My mother celebrates Easter, but I do not, being a heathen much to the chagrin, oddly enough of my non-practising Hindu father (no, I don’t get it either). Mum asked if she might have dinner with me and my partner, and wanting to keep the peace whilst my father is abroad for the funeral of his sister, I of course agreed.
Mum normally likes to keep her venturing local, unless it’s for a special occasion. Thinking her preferred local eatery was closed for the religious holiday, I booked for us to eat at Wesley Anne in Northcote.
See the delightfully romantic booths in the dining area in my admittedly appalling photo? We were not seated in them. Despite it being empty, we were put on a table so that all pedestrian traffic could squeeze past our table to get at the loo or outdoors. I’ve seen it remarked on Foursquare (did I just cite Foursquare?! Yes, I’m afraid I did) that the staff seem either vacant, or just plain distracted by goodness knows what. As we waited for our entrée, we were given a small plate of bread rolls, with olive oil and balsamic. Um, is one bread plate each too much to ask, guys?
Mum and partner weren’t very hungry, so I suggested that we share the mussels in white wine amongst the three of us. Too bad it wasn’t fish or we’d have that Jesus thing down-pat (joke). Oh gosh, the mussels were very good. Partner reminded us all to save our bread to mop up the remnants of the sauce. It isn’t classy to do it, I’m sure, but I’d do it again.
I suspect by how quiet Mum and partner were that I might have chosen the best main out of the lot – the French creamy chicken and bacon pie with mash and peas. More hearty, rustic food. The mash was pretty ordinary and quite dry (seriously, I’ve better mash made by non-foodies), so I left it begrudgingly despite my mash-love but put my peas in to get the leftover pie juice. That sounds a bit wrong but it wasn’t thick enough to call sauce as such. I was tucking into my pie with such gusto that I completely forgot to try what I assume was tomato sauce, as pictured below.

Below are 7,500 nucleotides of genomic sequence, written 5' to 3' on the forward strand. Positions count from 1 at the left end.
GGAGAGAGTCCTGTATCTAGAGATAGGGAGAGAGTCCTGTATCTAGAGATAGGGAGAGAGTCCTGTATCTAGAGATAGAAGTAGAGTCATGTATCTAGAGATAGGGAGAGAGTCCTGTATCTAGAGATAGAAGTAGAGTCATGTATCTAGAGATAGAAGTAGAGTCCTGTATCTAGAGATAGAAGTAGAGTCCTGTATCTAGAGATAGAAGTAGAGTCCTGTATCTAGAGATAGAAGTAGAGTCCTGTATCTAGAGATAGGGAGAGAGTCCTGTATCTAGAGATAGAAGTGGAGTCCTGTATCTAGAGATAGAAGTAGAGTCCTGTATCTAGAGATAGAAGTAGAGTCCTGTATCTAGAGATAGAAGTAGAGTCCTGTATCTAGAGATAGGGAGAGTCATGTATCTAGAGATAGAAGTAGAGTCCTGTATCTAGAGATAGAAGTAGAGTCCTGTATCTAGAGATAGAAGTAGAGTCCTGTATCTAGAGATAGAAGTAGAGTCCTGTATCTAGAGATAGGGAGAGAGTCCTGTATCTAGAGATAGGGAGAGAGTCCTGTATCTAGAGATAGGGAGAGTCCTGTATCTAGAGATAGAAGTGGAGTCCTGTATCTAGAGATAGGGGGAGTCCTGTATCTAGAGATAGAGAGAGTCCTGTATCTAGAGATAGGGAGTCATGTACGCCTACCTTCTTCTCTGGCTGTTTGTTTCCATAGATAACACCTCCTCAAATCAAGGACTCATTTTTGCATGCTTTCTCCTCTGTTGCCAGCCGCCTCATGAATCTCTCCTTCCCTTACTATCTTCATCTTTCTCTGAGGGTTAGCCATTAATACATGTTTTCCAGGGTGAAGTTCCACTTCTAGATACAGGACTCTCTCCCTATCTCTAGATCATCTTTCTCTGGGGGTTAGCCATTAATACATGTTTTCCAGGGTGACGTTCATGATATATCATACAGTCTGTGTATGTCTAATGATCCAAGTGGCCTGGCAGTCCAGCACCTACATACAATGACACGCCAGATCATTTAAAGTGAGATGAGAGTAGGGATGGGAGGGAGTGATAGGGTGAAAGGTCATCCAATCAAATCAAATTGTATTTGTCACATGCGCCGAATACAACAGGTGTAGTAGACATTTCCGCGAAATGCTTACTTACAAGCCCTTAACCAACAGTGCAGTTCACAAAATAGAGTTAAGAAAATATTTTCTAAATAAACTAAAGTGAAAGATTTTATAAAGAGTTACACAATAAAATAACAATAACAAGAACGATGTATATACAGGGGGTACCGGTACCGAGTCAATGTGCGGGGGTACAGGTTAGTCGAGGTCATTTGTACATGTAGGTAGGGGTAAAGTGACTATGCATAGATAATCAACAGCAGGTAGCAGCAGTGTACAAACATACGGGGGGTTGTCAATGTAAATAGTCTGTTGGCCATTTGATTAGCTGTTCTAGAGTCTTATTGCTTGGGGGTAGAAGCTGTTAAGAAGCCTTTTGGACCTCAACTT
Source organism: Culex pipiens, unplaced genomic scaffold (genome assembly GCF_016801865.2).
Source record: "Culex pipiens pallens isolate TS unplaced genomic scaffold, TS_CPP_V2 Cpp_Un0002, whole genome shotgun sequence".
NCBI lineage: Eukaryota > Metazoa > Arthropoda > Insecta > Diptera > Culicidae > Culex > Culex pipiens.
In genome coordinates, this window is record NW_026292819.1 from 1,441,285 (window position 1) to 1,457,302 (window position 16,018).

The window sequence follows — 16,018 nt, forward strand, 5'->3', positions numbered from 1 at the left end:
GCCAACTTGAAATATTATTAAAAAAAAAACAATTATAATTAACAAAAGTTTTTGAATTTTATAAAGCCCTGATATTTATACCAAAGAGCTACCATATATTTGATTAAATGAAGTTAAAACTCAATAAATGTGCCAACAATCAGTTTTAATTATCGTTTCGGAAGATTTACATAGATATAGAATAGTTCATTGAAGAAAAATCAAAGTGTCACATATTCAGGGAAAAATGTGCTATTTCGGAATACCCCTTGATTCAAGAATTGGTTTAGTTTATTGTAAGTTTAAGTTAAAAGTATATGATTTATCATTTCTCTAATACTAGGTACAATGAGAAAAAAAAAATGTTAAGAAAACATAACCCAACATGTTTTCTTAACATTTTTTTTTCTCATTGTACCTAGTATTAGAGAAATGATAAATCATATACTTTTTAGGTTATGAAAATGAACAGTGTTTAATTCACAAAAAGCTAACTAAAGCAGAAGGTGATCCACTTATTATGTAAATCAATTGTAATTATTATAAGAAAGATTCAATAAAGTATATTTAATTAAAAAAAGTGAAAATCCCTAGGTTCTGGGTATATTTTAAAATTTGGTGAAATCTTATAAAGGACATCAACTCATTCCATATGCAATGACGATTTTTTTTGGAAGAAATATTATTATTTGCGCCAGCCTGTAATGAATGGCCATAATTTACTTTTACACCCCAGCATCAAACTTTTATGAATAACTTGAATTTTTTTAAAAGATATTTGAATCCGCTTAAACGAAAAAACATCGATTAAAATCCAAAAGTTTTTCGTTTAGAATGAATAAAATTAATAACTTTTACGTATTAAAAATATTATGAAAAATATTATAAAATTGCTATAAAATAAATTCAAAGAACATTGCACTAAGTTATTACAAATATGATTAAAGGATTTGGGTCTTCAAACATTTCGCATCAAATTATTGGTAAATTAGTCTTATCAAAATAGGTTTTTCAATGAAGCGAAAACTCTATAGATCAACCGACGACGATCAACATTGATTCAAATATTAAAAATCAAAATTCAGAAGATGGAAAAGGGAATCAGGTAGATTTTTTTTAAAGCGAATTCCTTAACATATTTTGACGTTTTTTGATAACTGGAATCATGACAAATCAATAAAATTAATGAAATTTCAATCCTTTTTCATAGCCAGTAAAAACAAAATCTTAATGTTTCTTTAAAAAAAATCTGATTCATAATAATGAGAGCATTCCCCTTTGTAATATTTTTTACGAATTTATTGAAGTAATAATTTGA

Mum had the Wesley Anne’s take on chicken Maryland, which supposedly was Mexican (she said it tasted very Indian-inspired), and supposedly on pilaf. I’m a bit stumped as to why they drowned the so-called pilaf in sauce (yes, this time it’s sauce!) as that sort of ruins the fluffiness of pilaf. Mum didn’t utter a compliment once about the dish, which made me feel a little guilty about dragging her out all this way for unimpressive food. She did also note at one stage that a couple had come in and summarily inspected the menu and dashed off without ordering anything. Not a good sign. With a bit of pressing a few days later, she admitted she didn’t like her dish at all.
My partner had the pork salad, which sadly was very lacklustre. The amalgam of flavours from different cuisines suggested it didn’t quite know what it was, or what it wanted to achieve.
I am ashamed to say that the entire time here, I did not once imbibe an alcoholic beverage. Wine-lovers will appreciate the variety of the list, but I was in the mood for a decent beer and nothing took my fancy. Its atmosphere is a bit confusing: while on one hand it seems very plush and sophisticated, the service seems to indicate the contrary. It is standard practice at many pubs to help yourself to a menu and order at the counter, but that doesn’t mean that you have to forsake good customer service. There are dozens of other bars and restaurants on that strip of High St (some of my notables include the Northcote Social Club, and Kelvin). Having said all of that, because its location is 15-20 minutes out of the city, and it’s also a bike-ridable distance for me, I’d go again for a barhop especially since learning from Beer Bar Band that they had Mountain Goat Steam Ale on tap (I’m so kicking myself for not realising when I was there, sigh).
Note: photographs reproduced with kind permission of this kind fellow.